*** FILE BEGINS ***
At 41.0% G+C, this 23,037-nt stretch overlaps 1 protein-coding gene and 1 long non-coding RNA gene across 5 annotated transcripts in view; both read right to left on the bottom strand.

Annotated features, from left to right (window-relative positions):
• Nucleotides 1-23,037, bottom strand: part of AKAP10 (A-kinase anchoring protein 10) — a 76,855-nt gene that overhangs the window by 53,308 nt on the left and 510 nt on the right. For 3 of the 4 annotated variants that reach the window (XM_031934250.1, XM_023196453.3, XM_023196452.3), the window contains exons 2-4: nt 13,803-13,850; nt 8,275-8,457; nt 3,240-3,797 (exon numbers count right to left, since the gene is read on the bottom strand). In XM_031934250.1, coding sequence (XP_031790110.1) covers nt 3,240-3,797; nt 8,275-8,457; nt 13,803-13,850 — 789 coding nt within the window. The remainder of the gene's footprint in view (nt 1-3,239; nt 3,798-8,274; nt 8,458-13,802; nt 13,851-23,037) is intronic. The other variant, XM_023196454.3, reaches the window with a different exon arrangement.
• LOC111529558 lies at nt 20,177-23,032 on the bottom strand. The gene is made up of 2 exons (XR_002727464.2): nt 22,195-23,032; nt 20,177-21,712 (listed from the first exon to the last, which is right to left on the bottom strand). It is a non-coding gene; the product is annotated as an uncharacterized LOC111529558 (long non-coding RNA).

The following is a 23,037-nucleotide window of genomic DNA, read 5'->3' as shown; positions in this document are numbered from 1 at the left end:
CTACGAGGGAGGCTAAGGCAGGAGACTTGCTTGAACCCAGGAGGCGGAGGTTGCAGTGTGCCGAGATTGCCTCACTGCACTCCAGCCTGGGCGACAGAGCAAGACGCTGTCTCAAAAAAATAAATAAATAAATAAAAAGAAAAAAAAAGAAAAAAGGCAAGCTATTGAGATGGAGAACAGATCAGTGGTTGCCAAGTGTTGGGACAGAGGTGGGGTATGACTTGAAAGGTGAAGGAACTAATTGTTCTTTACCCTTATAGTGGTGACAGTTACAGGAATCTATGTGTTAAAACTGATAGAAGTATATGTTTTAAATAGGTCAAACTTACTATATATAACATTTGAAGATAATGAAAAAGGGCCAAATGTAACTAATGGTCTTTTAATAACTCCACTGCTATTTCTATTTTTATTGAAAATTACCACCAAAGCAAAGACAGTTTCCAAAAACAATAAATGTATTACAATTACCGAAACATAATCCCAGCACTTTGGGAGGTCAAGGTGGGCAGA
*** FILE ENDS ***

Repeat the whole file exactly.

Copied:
At 41.0% G+C, this 23,037-nt stretch overlaps 1 protein-coding gene and 1 long non-coding RNA gene across 5 annotated transcripts in view; both read right to left on the bottom strand.

Annotated features, from left to right (window-relative positions):
• Nucleotides 1-23,037, bottom strand: part of AKAP10 (A-kinase anchoring protein 10) — a 76,855-nt gene that overhangs the window by 53,308 nt on the left and 510 nt on the right. For 3 of the 4 annotated variants that reach the window (XM_031934250.1, XM_023196453.3, XM_023196452.3), the window contains exons 2-4: nt 13,803-13,850; nt 8,275-8,457; nt 3,240-3,797 (exon numbers count right to left, since the gene is read on the bottom strand). In XM_031934250.1, coding sequence (XP_031790110.1) covers nt 3,240-3,797; nt 8,275-8,457; nt 13,803-13,850 — 789 coding nt within the window. The remainder of the gene's footprint in view (nt 1-3,239; nt 3,798-8,274; nt 8,458-13,802; nt 13,851-23,037) is intronic. The other variant, XM_023196454.3, reaches the window with a different exon arrangement.
• LOC111529558 lies at nt 20,177-23,032 on the bottom strand. The gene is made up of 2 exons (XR_002727464.2): nt 22,195-23,032; nt 20,177-21,712 (listed from the first exon to the last, which is right to left on the bottom strand). It is a non-coding gene; the product is annotated as an uncharacterized LOC111529558 (long non-coding RNA).

The following is a 23,037-nucleotide window of genomic DNA, read 5'->3' as shown; positions in this document are numbered from 1 at the left end:
CTACGAGGGAGGCTAAGGCAGGAGACTTGCTTGAACCCAGGAGGCGGAGGTTGCAGTGTGCCGAGATTGCCTCACTGCACTCCAGCCTGGGCGACAGAGCAAGACGCTGTCTCAAAAAAATAAATAAATAAATAAAAAGAAAAAAAAAGAAAAAAGGCAAGCTATTGAGATGGAGAACAGATCAGTGGTTGCCAAGTGTTGGGACAGAGGTGGGGTATGACTTGAAAGGTGAAGGAACTAATTGTTCTTTACCCTTATAGTGGTGACAGTTACAGGAATCTATGTGTTAAAACTGATAGAAGTATATGTTTTAAATAGGTCAAACTTACTATATATAACATTTGAAGATAATGAAAAAGGGCCAAATGTAACTAATGGTCTTTTAATAACTCCACTGCTATTTCTATTTTTATTGAAAATTACCACCAAAGCAAAGACAGTTTCCAAAAACAATAAATGTATTACAATTACCGAAACATAATCCCAGCACTTTGGGAGGTCAAGGTGGGCAGA